Patient converters set for low N future

27
Nov
2019
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The Jarmans have been adaptable farmers for more than 150 years – and they’re still innovating.

Paul and Ann Jarman run Essendon, a 400ha dairy farm at Greendale, central Canterbury.

Supplying Westland Milk Products, Essendon is milking 860 cross-bred cows and includes a fully self-contained block for wintering and growing out young stock. About two thirds of the 400ha is milking platform.

The Jarmans are connected to Stage 2 of the Central Plains Water (CPW), a high-pressure, piped irrigation scheme covering much of central Canterbury.

Sustainability and minimising the environmental footprint of the farm is the key driver to decision making regarding farm management practices. Essendon is monitoring some paddocks weekly to get an accurate fix on moisture and irrigation requirements to minimise nitrate losses.

Working with their contract milker, Paul and Ann are also using CRV Ambreed genetics to help reduce the farm’s nitrogen footprint.

The company has research indicating that LowN Sires genetics could cut a farmer’s nitrate losses by 20% over several generations of breeding. CRV Ambreed’s Low N Sires programme is based on breeding dairy cows with lower levels of milk urea, which is expected to reduce urinary nitrogen.

Paul said he was prepared to invest in the genetics, knowing the importance of reducing their N footprint under planning regulations.

He likened opting for LowN Sires to Merino breeding, the career he pursued passionately before starting a dairy conversion in 2013. “You get a good fine flock by measuring, testing and weighing. The same is true for your approach to the dairy industry; you’ve got to have good, objective, performance-based selection of sires. And that’s where the whole AI in New Zealand comes from.”

Paul and Ann started using bulls from the LowN Sires programme only two years ago, soon after CRV Ambreed launched it. The first yearling calves from LowN Sires will be on the ground for mating this year and they’re confident it will help them to hit their targets for N-reduction.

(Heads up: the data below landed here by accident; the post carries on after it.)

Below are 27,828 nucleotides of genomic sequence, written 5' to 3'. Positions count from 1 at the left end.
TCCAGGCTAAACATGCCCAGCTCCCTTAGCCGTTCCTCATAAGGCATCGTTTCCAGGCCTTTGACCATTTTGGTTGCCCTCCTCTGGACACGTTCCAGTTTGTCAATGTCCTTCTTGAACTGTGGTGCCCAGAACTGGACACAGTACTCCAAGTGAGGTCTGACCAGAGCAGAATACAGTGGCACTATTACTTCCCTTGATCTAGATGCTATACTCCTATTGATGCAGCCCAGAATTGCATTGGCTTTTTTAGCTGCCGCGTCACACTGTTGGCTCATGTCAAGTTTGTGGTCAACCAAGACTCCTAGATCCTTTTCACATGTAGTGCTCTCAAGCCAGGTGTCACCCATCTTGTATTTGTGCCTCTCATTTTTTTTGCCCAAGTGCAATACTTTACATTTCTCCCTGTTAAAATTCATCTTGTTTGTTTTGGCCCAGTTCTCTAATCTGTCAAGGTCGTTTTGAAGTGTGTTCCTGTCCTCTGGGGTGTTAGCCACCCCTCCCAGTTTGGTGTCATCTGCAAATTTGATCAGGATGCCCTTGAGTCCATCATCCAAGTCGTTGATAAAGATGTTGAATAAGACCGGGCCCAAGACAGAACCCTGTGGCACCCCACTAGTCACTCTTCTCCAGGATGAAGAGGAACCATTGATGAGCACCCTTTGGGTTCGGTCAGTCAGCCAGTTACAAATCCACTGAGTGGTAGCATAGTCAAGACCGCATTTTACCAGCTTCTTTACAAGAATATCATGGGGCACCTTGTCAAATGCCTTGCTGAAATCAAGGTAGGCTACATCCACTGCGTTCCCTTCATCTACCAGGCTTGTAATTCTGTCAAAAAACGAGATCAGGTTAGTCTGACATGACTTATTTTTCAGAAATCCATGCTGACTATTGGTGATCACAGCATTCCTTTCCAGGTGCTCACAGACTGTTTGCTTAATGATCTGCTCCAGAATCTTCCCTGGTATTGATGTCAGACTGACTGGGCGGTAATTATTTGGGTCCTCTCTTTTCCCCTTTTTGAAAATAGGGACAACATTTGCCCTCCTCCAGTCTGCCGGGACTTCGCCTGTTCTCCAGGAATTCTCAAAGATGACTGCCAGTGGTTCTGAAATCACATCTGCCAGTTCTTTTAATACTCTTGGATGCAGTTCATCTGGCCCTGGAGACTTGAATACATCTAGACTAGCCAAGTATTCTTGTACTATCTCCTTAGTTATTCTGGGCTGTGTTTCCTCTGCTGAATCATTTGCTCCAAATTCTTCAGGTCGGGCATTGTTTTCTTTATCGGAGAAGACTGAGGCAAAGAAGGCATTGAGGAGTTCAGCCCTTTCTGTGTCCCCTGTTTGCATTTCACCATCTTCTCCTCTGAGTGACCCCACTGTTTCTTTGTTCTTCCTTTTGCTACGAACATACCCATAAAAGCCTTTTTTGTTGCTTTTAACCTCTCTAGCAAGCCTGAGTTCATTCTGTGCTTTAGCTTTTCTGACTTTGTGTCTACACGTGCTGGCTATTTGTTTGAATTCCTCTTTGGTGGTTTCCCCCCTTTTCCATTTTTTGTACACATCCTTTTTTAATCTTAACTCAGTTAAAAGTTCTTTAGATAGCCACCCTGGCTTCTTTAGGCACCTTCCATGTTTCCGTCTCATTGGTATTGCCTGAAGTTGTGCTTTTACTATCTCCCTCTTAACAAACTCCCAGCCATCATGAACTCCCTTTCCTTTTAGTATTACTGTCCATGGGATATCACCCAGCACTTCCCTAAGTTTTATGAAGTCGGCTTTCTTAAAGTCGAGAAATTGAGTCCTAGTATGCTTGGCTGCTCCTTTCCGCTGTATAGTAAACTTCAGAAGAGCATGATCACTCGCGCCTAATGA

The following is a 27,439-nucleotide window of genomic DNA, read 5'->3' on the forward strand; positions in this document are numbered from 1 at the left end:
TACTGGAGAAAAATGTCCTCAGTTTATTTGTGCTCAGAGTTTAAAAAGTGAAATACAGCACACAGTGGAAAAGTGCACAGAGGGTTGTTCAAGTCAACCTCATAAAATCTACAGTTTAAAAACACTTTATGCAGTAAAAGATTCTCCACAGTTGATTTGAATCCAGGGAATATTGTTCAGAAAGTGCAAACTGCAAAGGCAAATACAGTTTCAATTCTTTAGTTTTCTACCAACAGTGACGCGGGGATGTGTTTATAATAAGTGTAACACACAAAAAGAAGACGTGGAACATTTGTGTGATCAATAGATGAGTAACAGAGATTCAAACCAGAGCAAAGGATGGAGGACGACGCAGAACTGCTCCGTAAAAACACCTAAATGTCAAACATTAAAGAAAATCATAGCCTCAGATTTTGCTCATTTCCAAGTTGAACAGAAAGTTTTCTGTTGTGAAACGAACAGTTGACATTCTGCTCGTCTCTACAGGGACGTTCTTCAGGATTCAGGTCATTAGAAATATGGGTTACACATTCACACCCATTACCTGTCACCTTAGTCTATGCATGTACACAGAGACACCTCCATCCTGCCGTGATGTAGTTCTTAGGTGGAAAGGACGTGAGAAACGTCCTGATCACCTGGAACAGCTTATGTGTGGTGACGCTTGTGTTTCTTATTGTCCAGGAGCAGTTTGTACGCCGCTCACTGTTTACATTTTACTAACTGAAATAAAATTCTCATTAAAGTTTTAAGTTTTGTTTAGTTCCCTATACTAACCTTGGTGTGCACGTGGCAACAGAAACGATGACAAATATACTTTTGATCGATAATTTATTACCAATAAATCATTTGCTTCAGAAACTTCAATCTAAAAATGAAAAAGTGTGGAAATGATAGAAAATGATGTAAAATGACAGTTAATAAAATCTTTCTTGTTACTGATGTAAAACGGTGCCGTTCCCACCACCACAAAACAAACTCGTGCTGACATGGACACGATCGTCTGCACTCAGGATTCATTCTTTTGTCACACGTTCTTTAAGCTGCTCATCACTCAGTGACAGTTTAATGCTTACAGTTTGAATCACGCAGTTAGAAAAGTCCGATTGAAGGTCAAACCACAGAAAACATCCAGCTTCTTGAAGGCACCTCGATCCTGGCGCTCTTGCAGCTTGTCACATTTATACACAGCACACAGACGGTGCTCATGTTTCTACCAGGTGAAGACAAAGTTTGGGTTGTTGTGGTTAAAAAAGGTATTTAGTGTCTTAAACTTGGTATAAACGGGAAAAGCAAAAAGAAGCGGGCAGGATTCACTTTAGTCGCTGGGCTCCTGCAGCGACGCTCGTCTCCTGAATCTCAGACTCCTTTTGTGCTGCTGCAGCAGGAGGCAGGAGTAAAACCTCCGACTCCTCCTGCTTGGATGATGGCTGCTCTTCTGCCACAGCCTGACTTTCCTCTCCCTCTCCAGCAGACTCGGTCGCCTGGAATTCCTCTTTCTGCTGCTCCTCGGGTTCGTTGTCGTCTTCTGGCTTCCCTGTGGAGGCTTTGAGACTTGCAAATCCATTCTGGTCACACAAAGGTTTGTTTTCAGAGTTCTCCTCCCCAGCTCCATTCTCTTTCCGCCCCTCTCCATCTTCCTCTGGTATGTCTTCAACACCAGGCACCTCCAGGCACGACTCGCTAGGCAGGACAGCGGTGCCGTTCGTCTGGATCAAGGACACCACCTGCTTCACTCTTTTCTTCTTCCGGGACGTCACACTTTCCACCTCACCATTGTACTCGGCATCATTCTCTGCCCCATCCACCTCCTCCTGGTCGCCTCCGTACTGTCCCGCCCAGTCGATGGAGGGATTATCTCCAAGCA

“It’s part of a long-time project to achieve what we want to achieve over what’s probably a 20-year period. In the fullness of time, it could be quite helpful,” Paul said.

CRV Ambreed head geneticist Phil Beatson said a dairy cow ate about 180kg of nitrogen a year as plant protein. About 30kg ended up as milk and a little bit to body maintenance and growth. Of the remainder, about 75-80kg was excreted as urinary nitrogen and the rest was excreted as faeces.

On average around 20% (16kg) of this urinary nitrogen ended up being leached into groundwater.

Importantly, a small amount of the nitrogen in urine is converted to nitrous oxide – a long-lasting greenhouse gas. Reducing urinary nitrogen was critical to reducing both leaching and greenhouse gas emissions Beatson said.

As CPW shareholders, Essendon operates under a company-audited farm management plan. The owners and their manager were pleased to receive an ‘A’ grade first up, with no recommendations.

“Now, with pivot technology on most of the farm, we can apply these small amounts little and often. As long as you haven’t got water leaching through the soil profile, there’s a very good chance you haven’t got any nitrogen leaching through,” Paul said.

With irrigation plans under control, the remaining risk for nitrate leaching is in winter, when there’s higher rainfall.

The farm had also been using plantain in their pasture and had a “little and often” approach to fertiliser use, based on results from the Lincoln University dairy farm.

Paul said, as a couple, they backed CPW from the start, even though they had a long wait for the scheme to start: “We signed up to it in our late 40s and ended up seeing completion of it in our late 60s.”

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